6 Things to Do to Develop a Purpose Driven Second Career

“One day in my early fifties, I realised that my boss, our CFO and I were approximately the same age and likely would retire at the same time” said Sola Oyinlola, at that time Vice President and Group Treasurer of Schlumberger and the only African corporate officer of this world leading French American oilfield services company. He continued: “This meant that I was not likely to ever become the company’s CFO and I wondered, what do I do now? Should I stay where I am for the next 10 years or I should I try to figure out how I could create a new career somewhere else? Should I go and work for charities? Or boards? Where could I have most impact?”

Thus opens my book Purpose & Impact: How Executives are Creating Meaningful Second Careers. (Use discount code ACT61 to receive a 20% discount when purchasing the book.)

Many of us find ourselves in similar situations mid/late career. We thought we knew where we were going but are suddenly forced to stop and take out a new direction, whether due to changes at our employers, personal situations or we might start to feel a yearning for ‘something else’ - work with meaning - Purpose. Many of us also need or want to continue to work for financial or motivational reasons long past classic retirement age.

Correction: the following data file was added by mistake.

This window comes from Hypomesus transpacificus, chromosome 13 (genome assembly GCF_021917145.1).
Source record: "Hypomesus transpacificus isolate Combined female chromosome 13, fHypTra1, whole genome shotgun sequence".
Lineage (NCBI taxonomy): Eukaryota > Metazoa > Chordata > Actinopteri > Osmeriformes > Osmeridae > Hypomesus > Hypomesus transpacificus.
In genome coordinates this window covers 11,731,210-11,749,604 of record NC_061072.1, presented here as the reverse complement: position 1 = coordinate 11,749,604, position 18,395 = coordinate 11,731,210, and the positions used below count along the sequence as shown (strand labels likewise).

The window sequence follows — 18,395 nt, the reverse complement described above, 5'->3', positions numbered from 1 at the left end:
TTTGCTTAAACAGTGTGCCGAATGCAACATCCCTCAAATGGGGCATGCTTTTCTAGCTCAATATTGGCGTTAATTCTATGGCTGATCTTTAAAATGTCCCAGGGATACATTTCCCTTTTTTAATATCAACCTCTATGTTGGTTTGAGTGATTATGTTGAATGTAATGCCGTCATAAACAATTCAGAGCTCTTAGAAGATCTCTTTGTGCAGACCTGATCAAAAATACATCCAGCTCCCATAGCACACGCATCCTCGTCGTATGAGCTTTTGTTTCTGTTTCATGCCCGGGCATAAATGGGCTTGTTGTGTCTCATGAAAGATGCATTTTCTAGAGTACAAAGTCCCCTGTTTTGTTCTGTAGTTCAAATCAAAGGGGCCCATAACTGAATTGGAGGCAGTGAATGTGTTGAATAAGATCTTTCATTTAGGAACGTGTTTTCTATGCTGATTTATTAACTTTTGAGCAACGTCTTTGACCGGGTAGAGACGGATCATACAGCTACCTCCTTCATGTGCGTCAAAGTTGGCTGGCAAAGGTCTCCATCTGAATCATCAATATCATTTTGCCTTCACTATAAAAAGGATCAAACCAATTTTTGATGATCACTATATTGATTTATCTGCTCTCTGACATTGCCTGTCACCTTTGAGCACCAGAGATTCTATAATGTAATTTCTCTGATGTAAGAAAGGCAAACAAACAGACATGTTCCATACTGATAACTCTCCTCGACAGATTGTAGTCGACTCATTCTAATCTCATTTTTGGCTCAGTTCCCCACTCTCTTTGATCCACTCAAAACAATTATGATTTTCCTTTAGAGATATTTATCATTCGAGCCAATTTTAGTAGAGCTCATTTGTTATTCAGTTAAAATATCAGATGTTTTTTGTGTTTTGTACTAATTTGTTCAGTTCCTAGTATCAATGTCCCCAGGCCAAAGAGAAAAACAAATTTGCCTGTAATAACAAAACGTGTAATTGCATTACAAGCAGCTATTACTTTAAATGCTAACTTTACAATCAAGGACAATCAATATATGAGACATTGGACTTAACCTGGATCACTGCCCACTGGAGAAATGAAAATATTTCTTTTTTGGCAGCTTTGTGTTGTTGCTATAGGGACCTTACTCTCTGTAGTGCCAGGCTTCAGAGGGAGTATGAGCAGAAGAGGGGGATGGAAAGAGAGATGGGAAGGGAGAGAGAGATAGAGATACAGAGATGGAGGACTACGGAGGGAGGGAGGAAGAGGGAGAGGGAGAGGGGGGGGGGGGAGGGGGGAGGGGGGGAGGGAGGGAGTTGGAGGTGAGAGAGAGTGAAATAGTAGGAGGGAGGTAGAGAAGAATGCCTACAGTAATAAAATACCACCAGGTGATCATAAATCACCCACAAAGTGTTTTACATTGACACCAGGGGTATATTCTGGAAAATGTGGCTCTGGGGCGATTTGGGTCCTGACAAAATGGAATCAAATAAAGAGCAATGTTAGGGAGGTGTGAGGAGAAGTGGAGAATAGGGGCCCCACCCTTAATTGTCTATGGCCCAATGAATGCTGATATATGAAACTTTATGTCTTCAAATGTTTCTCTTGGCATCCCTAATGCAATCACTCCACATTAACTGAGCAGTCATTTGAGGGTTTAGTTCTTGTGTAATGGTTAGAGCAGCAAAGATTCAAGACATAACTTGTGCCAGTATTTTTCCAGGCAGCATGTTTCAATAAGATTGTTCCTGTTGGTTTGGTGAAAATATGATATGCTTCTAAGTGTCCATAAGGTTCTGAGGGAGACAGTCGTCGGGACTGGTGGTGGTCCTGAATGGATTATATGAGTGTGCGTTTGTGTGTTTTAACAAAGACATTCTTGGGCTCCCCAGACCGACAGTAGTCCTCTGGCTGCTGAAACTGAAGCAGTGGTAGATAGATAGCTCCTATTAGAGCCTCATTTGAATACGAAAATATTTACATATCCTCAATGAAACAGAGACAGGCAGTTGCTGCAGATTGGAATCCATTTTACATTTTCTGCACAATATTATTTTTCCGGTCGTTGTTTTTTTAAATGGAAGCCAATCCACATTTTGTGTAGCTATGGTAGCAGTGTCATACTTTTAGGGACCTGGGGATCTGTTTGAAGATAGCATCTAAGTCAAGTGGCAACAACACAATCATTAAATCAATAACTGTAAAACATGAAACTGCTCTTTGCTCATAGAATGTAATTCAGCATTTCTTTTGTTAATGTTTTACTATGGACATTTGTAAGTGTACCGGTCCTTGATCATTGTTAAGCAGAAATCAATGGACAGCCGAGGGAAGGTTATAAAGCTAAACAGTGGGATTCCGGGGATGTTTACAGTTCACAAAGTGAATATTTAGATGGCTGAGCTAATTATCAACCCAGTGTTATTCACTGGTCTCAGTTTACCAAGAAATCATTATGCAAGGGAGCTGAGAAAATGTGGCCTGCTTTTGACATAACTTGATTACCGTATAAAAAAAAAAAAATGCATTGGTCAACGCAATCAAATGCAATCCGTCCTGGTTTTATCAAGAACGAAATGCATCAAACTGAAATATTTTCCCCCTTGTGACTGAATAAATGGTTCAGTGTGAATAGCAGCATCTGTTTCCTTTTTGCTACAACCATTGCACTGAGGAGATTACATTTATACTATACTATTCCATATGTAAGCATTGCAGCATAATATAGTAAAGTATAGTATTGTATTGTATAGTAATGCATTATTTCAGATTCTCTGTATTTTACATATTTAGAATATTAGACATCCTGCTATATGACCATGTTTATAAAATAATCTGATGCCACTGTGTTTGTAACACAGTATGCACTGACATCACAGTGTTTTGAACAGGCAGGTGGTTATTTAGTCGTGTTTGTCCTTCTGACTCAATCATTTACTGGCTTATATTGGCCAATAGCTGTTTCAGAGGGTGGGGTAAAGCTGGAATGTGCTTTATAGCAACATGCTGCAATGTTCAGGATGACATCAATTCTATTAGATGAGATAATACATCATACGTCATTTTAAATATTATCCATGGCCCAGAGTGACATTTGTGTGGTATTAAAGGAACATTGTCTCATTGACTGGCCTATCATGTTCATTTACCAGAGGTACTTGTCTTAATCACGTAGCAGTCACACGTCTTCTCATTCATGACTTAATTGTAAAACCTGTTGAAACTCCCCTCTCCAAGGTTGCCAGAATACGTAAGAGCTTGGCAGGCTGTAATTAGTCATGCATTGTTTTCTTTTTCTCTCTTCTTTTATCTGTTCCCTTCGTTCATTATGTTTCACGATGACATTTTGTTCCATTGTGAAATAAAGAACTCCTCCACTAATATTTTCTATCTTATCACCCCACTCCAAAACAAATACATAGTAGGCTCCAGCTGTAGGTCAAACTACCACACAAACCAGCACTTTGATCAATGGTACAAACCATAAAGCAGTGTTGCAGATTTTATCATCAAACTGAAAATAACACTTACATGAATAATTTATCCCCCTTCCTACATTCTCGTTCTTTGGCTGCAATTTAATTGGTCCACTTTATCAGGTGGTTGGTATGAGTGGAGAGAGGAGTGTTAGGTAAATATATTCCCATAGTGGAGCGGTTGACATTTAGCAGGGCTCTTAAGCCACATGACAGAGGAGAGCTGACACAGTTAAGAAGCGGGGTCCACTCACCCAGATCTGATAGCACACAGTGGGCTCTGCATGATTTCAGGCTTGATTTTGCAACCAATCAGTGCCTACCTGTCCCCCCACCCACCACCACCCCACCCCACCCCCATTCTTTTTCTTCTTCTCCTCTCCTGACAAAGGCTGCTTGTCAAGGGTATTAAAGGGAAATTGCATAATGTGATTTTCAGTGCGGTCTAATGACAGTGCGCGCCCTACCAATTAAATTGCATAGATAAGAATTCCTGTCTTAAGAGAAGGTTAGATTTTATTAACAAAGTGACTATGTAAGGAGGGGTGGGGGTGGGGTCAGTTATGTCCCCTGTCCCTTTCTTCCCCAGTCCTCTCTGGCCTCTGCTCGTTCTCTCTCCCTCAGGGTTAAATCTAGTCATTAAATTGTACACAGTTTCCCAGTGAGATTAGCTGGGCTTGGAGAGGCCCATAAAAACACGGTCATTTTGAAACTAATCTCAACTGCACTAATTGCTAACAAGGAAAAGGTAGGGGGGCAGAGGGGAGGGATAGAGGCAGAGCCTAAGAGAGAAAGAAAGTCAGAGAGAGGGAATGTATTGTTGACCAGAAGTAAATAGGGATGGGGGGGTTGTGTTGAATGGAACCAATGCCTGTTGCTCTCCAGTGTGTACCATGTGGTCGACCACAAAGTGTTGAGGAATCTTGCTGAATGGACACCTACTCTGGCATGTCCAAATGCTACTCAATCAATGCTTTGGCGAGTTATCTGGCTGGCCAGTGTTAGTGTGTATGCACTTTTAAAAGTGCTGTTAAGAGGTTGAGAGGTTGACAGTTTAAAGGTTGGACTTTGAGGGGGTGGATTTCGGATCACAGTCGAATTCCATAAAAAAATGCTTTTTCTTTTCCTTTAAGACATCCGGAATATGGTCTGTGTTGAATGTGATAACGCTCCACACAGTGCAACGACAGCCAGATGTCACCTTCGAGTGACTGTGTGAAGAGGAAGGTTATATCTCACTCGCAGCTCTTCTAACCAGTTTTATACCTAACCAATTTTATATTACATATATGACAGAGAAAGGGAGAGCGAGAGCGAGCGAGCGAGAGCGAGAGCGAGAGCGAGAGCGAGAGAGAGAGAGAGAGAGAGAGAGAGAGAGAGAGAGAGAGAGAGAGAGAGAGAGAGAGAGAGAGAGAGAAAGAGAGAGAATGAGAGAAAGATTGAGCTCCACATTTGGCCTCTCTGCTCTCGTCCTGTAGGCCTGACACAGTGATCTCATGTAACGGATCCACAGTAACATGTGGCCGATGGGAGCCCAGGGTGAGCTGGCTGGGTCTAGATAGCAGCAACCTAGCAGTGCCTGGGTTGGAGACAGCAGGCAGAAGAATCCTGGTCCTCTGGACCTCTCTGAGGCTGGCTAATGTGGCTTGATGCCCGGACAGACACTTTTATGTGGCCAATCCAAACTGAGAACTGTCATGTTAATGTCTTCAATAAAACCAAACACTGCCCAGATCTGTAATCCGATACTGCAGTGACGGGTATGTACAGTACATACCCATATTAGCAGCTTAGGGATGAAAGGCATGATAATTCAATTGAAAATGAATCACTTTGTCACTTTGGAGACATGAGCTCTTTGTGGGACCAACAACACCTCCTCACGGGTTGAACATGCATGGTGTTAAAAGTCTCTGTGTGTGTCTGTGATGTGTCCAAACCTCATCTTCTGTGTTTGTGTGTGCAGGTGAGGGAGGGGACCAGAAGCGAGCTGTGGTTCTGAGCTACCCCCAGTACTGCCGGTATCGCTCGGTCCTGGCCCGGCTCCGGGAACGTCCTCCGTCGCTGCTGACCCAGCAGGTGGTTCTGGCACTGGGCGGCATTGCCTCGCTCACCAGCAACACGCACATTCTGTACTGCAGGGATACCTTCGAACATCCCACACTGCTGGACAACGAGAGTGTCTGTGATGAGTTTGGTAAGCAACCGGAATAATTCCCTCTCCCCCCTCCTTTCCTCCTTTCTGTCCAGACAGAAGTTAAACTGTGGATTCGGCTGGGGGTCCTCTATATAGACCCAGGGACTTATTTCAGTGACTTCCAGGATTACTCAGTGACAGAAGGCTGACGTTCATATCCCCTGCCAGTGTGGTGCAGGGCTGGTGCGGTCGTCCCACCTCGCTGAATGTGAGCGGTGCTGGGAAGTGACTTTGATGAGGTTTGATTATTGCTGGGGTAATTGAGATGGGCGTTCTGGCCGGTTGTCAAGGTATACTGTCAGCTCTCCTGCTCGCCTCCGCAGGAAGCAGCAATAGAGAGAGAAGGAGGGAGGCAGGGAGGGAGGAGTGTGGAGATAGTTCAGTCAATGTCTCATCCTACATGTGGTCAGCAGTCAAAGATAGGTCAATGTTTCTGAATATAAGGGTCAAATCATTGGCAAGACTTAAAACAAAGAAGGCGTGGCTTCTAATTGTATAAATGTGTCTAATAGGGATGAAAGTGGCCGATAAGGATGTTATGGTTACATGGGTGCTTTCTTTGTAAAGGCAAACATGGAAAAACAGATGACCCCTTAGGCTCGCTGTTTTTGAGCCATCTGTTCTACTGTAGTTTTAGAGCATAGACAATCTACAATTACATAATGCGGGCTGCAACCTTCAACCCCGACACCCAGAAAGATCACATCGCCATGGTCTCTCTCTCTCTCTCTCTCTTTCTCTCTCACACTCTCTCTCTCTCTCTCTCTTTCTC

Is it really possible to find something I am really passionate about, that will make a difference – and earn a living?’ Yes, it is. But the most effective route there might not be one you expected…

Below are summarised 6 steps to meaningful new careers discovered via interviews with over 90 executives who changed careers successfully - and many more that I have spoken to over the years as a senior ‘head-hunter’. These learnings and much more, including the career stories of 47 executives, are shared in the book

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1. Stay where you are – ‘job-craft’ to learn how to have impact

The executives who created new and exciting careers with meaning and impact did not quit and try to start new careers from scratch unless they were forced to leave.

Instead they prepared their transitions by staying at their employers and found a way to incorporate the topic of their passion into their company’s strategy.

This allowed them to spend a part of their time and company resources on these projects - so called ‘job-crafting’ - doing things that were good for their organisations, helping change things in society, all the while learning new skills, building new networks, and creating future options for themselves.

2. Figure out what you are good at and want to contribute

After many years working in one type of business or type of work, we know what our employers value of our skills and experiences, but at this stage of our careers, is this what we really want to do for another 20-30 years? Maybe we left behind things we were really good at ‘en route’ or possess abilities we don’t realise are special because we take them for granted.